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The halogen beams lit up the snowy parking lot as I coasted to a stop at the trailhead. The dashboard readout showed 19 degrees.
A hot dinner at home sounded like a far better idea, but I had to do this run. It’s a runner thing: You set the goal to run on a given day, and you can’t miss it, even if the work day spirals out of control, ending with a half-hour meeting that takes two hours when everybody had more than two cents to offer (which is what happened).
In addition to occasionally running in blue jeans, I’ve hit the trails in a decidedly low-performance, thick-cotton hoodie
Also a runner thing: discreetly changing clothes in the confines of a car. Sliding the driver’s seat all the way back, I slipped on a long-sleeved baselayer, my running jacket and a stocking cap. I checked for any cars up and down the road, began to undo my belt, and …
Stopped. Out of laziness, I simply didn’t feel like squeezing into tights. So I kept on my blue jeans, donned my running shoes and headed up the trail.
Three miles later, I returned to the car with a healthy sweat and a soaring, endorphin-fueled notion of launching a business: “High-performance denim running pants.” Maybe I’d diversify and offer denim running shorts, too. Daisy Dukes, even.
The business plan never took shape—and I discovered some itchy chafing—but that run sparked some reflection on other unorthodox gear and fuel choices that have worked for me over the years.
In addition to occasionally running in blue jeans, I’ve hit the trails in a decidedly low-performance, thick-cotton hoodie. For pure comfort, there’s nothing better—and I’ll take it over a snug running shell any day, except for longer runs when, O.K., it becomes a sweat-soaked blanket.
Another time I arrived at a trailhead practically drooling in anticipation for some miles at one of my favorite open spaces, Mount Falcon, in Morrison, Colorado. I popped open my trunk and discovered I’d left my running shoes at home. And running in my work-required loafers was not an option. I rummaged through jumper cables, blankets and duffel bags before finding a pair of baseball cleats, still mud-packed from a recent beer-league softball game.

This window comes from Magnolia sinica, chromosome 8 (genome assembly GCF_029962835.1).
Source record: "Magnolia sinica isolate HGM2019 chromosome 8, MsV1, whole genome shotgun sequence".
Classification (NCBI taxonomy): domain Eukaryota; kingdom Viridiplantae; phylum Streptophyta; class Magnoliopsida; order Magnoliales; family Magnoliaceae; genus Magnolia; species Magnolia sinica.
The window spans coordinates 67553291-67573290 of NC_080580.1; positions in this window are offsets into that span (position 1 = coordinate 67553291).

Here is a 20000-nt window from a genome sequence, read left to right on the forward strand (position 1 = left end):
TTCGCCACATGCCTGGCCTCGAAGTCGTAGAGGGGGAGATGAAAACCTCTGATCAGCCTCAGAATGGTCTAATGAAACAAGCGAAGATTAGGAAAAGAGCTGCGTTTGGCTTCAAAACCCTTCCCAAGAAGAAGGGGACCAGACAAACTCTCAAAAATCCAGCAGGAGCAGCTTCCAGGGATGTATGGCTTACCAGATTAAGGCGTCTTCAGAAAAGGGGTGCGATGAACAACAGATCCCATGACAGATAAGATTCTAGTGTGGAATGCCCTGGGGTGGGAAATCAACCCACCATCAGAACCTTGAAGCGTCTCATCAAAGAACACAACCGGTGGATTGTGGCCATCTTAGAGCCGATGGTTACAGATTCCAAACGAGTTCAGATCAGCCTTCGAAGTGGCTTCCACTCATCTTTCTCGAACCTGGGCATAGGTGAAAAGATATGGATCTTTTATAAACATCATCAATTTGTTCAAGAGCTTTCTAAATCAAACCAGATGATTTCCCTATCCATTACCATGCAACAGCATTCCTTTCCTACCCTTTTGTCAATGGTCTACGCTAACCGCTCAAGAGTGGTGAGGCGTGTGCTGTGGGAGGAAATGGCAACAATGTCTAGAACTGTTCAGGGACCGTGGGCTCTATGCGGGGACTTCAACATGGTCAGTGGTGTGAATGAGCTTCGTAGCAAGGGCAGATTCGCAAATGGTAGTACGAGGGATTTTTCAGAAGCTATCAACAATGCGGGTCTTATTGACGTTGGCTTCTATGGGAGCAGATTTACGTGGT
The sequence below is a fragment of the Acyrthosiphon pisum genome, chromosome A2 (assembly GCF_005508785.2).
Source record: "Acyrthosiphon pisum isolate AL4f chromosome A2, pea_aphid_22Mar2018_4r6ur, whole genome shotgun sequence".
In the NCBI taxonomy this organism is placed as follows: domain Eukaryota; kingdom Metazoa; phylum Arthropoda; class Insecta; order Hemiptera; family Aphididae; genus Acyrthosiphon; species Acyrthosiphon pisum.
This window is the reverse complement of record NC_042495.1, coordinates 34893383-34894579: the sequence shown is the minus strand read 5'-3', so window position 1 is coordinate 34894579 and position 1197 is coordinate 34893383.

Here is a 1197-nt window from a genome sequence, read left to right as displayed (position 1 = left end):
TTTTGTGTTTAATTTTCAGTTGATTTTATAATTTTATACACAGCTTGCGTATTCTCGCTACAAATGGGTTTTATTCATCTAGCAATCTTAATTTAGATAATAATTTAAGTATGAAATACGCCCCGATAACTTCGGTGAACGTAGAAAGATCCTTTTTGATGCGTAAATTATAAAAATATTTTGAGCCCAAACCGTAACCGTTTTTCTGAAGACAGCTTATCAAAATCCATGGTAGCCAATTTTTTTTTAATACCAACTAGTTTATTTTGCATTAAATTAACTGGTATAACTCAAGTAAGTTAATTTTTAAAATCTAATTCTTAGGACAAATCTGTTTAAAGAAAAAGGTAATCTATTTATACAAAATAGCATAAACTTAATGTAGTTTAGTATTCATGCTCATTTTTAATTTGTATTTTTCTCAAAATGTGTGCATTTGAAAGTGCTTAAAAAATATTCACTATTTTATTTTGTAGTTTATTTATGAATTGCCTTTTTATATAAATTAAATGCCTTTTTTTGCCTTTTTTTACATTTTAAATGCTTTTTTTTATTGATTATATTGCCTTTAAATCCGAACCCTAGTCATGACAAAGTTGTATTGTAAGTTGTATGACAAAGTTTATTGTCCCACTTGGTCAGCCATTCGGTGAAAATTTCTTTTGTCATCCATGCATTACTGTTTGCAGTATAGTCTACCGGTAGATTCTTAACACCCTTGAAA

My desire to run overruled my desire for comfort, and I laced them up. They clawed into the mud like a wildebeest, though scraped and slipped over any rocks. They got me through the miles, and by luck I didn’t wipe out.
I’ve also stumbled upon far-out alternatives to my trusty energy foods and drinks. On a six-day trek on the Tuscarora Trail, a 252-mile spur of the Appalachian Trail from Carlisle, Pennsylvania, to Shenandoah National Park, West Virginia, I needed maximum calories for minimum cost (living in the New York City area was draining my bank account faster than I could refill it). Shopping at a gas station in rural Virginia, I picked up a Hostess Fruit Pie and perused the back label. Tons of sugar—33 grams, in fact—and nearly 500 calories, for less than two bucks. I survived a week of gnarly trail on those pies, plus Pop Tarts.
Another time, I set out early one morning from Leadville, Colorado, with only two handheld water bottles and a gel. The dirt road took me over 13,000-foot Mosquito Pass and down the other side. Basic gravity and my zeal for discovery pulled me several miles down to a main road, farther than I planned. It was a hearty run by any measure, except that I still needed to re-trace my steps.
Around noon, I ducked into a saloon where several locals were testing the theory, “It’s five o’clock somewhere.” With no money in my pockets, I filled my water bottles in the restroom and snagged 10 packs of saltine crackers from the soup bar. As I crawled back over the pass, those crackers saved my bacon (which would hit the spot for dinner that night).
Lately, it seems that other trail runners are exploring the outer boundaries of eccentric gear and fuel. Note the polyester short-sleeved, collared shirts out there. Or trash bags instead of Gore-Tex worn when a flash storm hits. The bulky (and warm!) landscaping gloves for those chilly races or routes through fallen trees. Rickie “Too Much Information” Woodring occasionally tucks a wool scarf down his tights to avoid frostbite in cold weather and sensitive regions.
None of this threatens our mainstay suppliers, but I’d like to think of a few of us as ahead of our time, if not future magnates. Consider that pickle juice—yes, pickle juice—is now a mainstay on the aid-station table. A few years ago, only the freaks touched that stuff.
Garett Graubins is contributing editor of Trail Runner. He often runs in dress socks and drinks French Vanilla coffee creamer straight-up.